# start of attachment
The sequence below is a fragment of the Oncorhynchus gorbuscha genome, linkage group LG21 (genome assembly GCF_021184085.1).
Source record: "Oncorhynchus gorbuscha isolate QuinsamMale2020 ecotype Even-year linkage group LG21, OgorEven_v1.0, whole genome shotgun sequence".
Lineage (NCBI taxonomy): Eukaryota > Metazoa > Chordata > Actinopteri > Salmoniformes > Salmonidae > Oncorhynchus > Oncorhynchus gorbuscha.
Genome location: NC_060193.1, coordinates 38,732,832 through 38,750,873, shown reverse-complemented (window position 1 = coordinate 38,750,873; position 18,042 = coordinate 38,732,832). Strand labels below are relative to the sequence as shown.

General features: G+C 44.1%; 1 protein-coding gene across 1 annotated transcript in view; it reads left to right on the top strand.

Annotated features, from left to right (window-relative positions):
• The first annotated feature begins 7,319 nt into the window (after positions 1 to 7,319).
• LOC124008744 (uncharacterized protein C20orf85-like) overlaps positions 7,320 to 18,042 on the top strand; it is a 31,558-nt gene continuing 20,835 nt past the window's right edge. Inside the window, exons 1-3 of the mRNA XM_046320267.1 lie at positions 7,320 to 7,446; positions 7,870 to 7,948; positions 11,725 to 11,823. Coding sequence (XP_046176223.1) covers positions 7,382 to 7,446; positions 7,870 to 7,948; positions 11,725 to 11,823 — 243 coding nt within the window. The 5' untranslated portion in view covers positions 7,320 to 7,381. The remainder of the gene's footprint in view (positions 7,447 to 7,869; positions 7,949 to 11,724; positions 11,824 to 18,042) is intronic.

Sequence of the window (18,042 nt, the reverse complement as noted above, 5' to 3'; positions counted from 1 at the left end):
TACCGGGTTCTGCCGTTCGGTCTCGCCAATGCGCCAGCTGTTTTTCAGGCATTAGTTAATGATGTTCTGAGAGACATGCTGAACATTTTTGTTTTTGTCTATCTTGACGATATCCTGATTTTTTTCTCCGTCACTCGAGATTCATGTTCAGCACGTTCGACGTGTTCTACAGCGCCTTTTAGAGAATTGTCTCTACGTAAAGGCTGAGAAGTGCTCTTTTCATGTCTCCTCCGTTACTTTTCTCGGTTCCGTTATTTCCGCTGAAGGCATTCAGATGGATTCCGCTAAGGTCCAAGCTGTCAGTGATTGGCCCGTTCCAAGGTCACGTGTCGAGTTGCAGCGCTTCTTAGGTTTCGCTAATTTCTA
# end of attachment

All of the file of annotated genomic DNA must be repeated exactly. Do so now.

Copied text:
The sequence below is a fragment of the Oncorhynchus gorbuscha genome, linkage group LG21 (genome assembly GCF_021184085.1).
Source record: "Oncorhynchus gorbuscha isolate QuinsamMale2020 ecotype Even-year linkage group LG21, OgorEven_v1.0, whole genome shotgun sequence".
Lineage (NCBI taxonomy): Eukaryota > Metazoa > Chordata > Actinopteri > Salmoniformes > Salmonidae > Oncorhynchus > Oncorhynchus gorbuscha.
Genome location: NC_060193.1, coordinates 38,732,832 through 38,750,873, shown reverse-complemented (window position 1 = coordinate 38,750,873; position 18,042 = coordinate 38,732,832). Strand labels below are relative to the sequence as shown.

General features: G+C 44.1%; 1 protein-coding gene across 1 annotated transcript in view; it reads left to right on the top strand.

Annotated features, from left to right (window-relative positions):
• The first annotated feature begins 7,319 nt into the window (after positions 1 to 7,319).
• LOC124008744 (uncharacterized protein C20orf85-like) overlaps positions 7,320 to 18,042 on the top strand; it is a 31,558-nt gene continuing 20,835 nt past the window's right edge. Inside the window, exons 1-3 of the mRNA XM_046320267.1 lie at positions 7,320 to 7,446; positions 7,870 to 7,948; positions 11,725 to 11,823. Coding sequence (XP_046176223.1) covers positions 7,382 to 7,446; positions 7,870 to 7,948; positions 11,725 to 11,823 — 243 coding nt within the window. The 5' untranslated portion in view covers positions 7,320 to 7,381. The remainder of the gene's footprint in view (positions 7,447 to 7,869; positions 7,949 to 11,724; positions 11,824 to 18,042) is intronic.

Sequence of the window (18,042 nt, the reverse complement as noted above, 5' to 3'; positions counted from 1 at the left end):
TACCGGGTTCTGCCGTTCGGTCTCGCCAATGCGCCAGCTGTTTTTCAGGCATTAGTTAATGATGTTCTGAGAGACATGCTGAACATTTTTGTTTTTGTCTATCTTGACGATATCCTGATTTTTTTCTCCGTCACTCGAGATTCATGTTCAGCACGTTCGACGTGTTCTACAGCGCCTTTTAGAGAATTGTCTCTACGTAAAGGCTGAGAAGTGCTCTTTTCATGTCTCCTCCGTTACTTTTCTCGGTTCCGTTATTTCCGCTGAAGGCATTCAGATGGATTCCGCTAAGGTCCAAGCTGTCAGTGATTGGCCCGTTCCAAGGTCACGTGTCGAGTTGCAGCGCTTCTTAGGTTTCGCTAATTTCTA